Vixen Of The Violin: The Anna Phoebe Column (No. 10)
This week, Anna Phoebe escapes to Berlin and uncovers some musical gems. She also looks at the whole idea of bands doing post-gig meet and greets, and asks if musicians should be allowed to make money from their art? Click here to read previous columns from Anna.
With the second week of Roxy Music rehearsals over, I’ve sneaked away to my hideaway in Berlin for a week! Just having breakfast listening to old records – currently playing Rolling Stones’ Love You Live recorded in Paris and Toronto 1976-1977.
I found an amazing secondhand shop around the corner from my flat where I bought a huge bag of records for about 10 euros, and this baby was in it – complete with artwork by Andy Warhol. Nice! Next to be played include ZZ Top’s AfterBurner, T.Rex’s Solid Gold and Ike & Tina Turner, from the Italian collection of La Grande Storia del Rock.
On the flight over here I was reading the new Classic Rock issue. The letters page is usually something I glance over and then move on, but this time I actually read all of them; among the letters were a few complaining about Kiss’s entrepreneurial spirit when it comes to the business of music. One complained about Bad Company’s disappointingly short set and that it wasn’t value for money, and interestingly enough there were two who defended Aerosmith’s high ticket prices. It seems that when it comes to live shows, ‘good value for money’ is dependent on not only the quality of the band, but also the production of the stage show, the length of set and the cost of the tickets.
The Trans-Siberian Orchestra, a band that I’ve been part of for the last six years is an excellent example of business model where they pitch everything just right – the tickets are cheap when compared with other arena acts, the lighting/stage rig is one of the biggest in the world (in fact, we use the same production team as Kiss, Motley Crue, Aerosmith, etc.) the length of set is just under three hours and we do a free meet and greet at the end of every show. What audience member could ask for more?
Trans-Siberian Orchestra is probably the only arena act which does the free meet and greet at the end of the show – the band come off stage, we have time to shower and change, and then we head up to the upper levels of the arena where they set up tables and chairs for us to sit. The audience (sometimes thousands) will stand in line to come and say hello. We give out autographs, accept gifts, take photos and sign merchandise for up to an hour. Yes, it is exhausting when you come off stage; often the only place you want to go to is straight to your bunk and curl up asleep. However, no matter how tired you are, meeting the fans who support your career is one of the most rewarding parts of the job, and can be an incredibly humbling experience.
Paul Stanley is attacked for saying that they’re too tired for a meet and greet after the shows. I can sympathise. Running around an arena stage for over two hours is exhausting, especially after a couple of months on the road. But I think it is despicable to say you’re too tired to meet anyone after the show unless they spend lots of money for the privilege. The most rewarding fans you meet after the show are exactly the ones who could never afford it.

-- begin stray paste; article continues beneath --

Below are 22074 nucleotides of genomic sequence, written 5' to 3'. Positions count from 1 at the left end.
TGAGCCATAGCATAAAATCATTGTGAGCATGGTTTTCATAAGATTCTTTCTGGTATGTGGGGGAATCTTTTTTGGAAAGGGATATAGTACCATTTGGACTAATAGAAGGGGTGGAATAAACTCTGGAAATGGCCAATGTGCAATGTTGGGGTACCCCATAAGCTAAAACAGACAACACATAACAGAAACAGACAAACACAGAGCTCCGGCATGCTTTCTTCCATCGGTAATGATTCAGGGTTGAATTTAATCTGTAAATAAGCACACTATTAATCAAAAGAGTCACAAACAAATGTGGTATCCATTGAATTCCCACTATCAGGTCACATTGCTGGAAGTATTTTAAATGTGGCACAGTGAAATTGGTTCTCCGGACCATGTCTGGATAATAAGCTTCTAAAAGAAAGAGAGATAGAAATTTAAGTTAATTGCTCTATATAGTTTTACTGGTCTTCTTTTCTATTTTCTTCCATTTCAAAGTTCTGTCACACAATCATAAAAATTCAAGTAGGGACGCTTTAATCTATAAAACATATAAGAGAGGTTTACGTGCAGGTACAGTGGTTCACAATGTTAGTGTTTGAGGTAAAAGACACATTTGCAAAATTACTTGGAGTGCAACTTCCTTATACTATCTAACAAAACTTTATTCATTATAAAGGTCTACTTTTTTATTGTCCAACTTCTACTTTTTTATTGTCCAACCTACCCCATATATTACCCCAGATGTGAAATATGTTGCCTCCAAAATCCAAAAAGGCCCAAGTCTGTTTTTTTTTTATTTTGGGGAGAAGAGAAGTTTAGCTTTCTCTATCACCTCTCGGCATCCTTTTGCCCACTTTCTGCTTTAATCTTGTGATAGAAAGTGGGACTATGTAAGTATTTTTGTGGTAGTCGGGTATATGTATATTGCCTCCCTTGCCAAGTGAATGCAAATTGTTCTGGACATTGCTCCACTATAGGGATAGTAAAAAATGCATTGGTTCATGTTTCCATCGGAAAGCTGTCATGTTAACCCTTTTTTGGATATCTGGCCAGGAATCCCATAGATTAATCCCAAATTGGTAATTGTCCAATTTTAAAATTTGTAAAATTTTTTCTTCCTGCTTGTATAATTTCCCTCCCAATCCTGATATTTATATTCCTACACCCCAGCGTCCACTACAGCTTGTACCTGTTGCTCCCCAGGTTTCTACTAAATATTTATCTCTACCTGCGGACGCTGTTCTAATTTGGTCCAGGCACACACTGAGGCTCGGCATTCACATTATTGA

I was pleasantly surprised by the two letters which defended Aerosmith’s high ticket prices for the O2 Arena show in London on June 15. Al from Edinburgh wrote: ‘Going to see gigs has been a huge part of my life since 1975 and I’m not complaining about high prices – it’s all about your priorities. The day rock or metal becomes some altruistic art form pandering to the greedy, lazy herd will be a sad day indeed!’ Quite right too!
The music industry has reverted back to the 70s where money has to be made from touring live since everyone expects recorded music to come for free. But this expectation that creative people should produce art simply for the love of it is not a new argument. The phrase ‘Ars Gratia Artis’ comes from the Romans, translating as ‘art is its own reward’. It’s been floating around in various guises ever since as an excuse to exploit creative people, by paying them as little as possible (or nothing) for producing art/literature/music.
Most musicians would agree that you don’t go into the music business because it will make you rich; you play music because it’s the only thing you can ever imagine doing. However, once you’ve accepted this ‘golden ball and chain’ and you find yourself part of the music industry, it is nice to make a bit of cash and earn a respectable living. And if you can combine being a musician with being a sensible business person, good for you! Kiss are a band of excellent entrepreneurs. Love or hate them, they know about marketing, about branding and about selling, and are not ashamed to flaunt it to its full potential.
Footballers and the football industry probably make far more money than the music industry here in the UK. Football fans don’t expect to get their entertainment fix for free – they spend hundreds (if not thousands) per year on satellite subscriptions to sport channels, on season tickets to clubs, and on the latest kit. And after 90 minutes on the football pitch, no-one expects the footballers to turn up for a meet and greet. Footballers play football for the love of the game, and yet nobody expects to be entertained by them for free. Why should music fans’ expectations be any different?
Right. Unpaid hours of violin practice beckon.
Inspiration Track of The Week: Rolling Stones You Can’t Always Get What You Want